French Polish from a Conservators Point of View
Some Ideas For a Better Coating
This poster brings some new ideas in maintaining the tradition of French polishing while introducing modern materials that will hopefully prolong the life of the film forming materials and improve it’s workability.
The technique of French polish has been around since the very late 18th century. Over the years, this traditional application of shellac has changed little. Various recipes can be found in many finishing books that call for a variety of different ingredients that were believed to enhance the qualities of the finish. Studying old recipe books, it became clear that most were concoctions based mostly on hearsay and unfounded boastings of the different materials. Even today, woodworking magazines are publishing articles based on these old recipes and flawed concepts.
Furniture conservators continue to use the French polish technique as it historically represents the correct interpretation of visual appearance of certain types of furniture.
As furniture conservation matures, a more detailed look has been taken at the individual resins used in early varnish making. The resin of coniferous trees (pines) typically known as rosin, was often listed as a key ingredient. Under a variety of different names, (Venice Turpentine, Burgundy Pitch, Colophony, and Elemi,) rosin is now known to degrade rapidly and severely. Linseed oil and other drying and non-drying oils are often listed as ingredients. With its crosslinking capabilities, linseed oil can cause the film to become tenacious and darken. Plus, such incompatible materials as oils, rosins and even gum Arabic, can lead to an internal breakdown within the film itself.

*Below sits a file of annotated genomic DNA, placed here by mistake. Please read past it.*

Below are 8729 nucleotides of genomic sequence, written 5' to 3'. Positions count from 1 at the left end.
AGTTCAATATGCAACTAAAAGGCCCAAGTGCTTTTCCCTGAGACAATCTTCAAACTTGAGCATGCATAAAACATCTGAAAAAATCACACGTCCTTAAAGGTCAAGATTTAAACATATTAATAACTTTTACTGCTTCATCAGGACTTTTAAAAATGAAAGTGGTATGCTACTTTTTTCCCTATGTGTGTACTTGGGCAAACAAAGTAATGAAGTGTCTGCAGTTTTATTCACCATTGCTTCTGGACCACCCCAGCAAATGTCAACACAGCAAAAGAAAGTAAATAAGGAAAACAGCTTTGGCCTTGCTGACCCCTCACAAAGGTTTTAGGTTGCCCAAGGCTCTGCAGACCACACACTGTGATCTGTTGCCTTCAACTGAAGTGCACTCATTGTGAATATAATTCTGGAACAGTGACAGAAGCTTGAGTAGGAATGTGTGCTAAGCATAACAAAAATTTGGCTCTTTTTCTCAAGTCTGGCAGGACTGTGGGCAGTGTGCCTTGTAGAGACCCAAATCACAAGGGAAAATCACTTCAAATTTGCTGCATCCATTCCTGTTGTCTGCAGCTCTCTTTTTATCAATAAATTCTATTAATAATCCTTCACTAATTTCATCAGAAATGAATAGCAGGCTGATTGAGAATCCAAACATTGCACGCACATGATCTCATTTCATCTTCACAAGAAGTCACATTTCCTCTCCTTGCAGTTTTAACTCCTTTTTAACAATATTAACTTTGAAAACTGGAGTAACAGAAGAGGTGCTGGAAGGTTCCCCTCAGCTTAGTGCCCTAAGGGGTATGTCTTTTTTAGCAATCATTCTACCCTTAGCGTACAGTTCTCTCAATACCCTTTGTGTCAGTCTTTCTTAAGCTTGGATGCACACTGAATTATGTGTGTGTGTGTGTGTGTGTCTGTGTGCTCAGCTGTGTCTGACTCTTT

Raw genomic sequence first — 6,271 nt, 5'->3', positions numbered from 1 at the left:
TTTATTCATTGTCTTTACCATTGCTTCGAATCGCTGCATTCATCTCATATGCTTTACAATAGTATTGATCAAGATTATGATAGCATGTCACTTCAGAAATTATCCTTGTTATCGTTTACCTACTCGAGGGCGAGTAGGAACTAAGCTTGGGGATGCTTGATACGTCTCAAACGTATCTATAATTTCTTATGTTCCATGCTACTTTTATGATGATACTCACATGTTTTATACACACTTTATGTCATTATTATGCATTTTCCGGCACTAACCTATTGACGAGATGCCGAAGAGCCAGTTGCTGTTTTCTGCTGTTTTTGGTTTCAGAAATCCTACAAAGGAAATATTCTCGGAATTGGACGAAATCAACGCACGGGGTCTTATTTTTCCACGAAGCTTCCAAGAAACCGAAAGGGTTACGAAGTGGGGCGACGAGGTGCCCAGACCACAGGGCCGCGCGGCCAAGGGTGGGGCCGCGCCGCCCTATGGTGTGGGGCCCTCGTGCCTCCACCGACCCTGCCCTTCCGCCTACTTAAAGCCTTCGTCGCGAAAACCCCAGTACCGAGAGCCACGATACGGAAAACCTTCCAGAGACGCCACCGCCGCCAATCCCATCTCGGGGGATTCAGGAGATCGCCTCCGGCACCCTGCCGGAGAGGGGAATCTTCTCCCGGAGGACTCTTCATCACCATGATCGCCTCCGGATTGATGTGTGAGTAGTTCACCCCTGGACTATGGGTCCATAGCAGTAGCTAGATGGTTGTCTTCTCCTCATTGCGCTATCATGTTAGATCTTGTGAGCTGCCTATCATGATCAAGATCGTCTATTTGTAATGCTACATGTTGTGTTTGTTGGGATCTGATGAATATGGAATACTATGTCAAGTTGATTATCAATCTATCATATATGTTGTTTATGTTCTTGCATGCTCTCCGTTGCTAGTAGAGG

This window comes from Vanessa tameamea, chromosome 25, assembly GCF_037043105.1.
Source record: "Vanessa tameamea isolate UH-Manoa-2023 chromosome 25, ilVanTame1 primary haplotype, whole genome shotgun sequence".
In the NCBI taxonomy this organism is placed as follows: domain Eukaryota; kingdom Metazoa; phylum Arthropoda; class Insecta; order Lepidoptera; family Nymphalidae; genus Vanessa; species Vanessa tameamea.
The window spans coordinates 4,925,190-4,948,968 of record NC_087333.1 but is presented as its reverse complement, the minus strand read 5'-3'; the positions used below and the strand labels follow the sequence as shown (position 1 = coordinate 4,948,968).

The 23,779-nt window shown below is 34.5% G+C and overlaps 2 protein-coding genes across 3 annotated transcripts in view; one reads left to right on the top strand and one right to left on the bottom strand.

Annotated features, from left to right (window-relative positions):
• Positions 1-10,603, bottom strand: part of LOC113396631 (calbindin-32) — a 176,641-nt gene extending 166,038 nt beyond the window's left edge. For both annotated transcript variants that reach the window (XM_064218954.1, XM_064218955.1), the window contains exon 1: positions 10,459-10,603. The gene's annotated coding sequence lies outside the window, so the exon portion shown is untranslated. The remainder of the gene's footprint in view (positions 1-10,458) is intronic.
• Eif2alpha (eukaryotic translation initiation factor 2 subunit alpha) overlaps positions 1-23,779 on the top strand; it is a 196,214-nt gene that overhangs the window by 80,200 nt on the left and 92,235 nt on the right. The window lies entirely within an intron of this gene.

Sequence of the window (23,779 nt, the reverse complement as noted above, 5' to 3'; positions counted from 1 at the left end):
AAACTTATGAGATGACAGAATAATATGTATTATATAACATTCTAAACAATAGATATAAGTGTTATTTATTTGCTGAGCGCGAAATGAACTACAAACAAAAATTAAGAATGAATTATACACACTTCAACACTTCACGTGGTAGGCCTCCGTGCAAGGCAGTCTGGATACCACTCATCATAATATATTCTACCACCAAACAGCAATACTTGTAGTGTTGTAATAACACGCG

Shellac, the key ingredient in French polish is a very versatile and desirable natural resin. It is the addition of all the cheaper incompatible resins in the recipes that caused concern.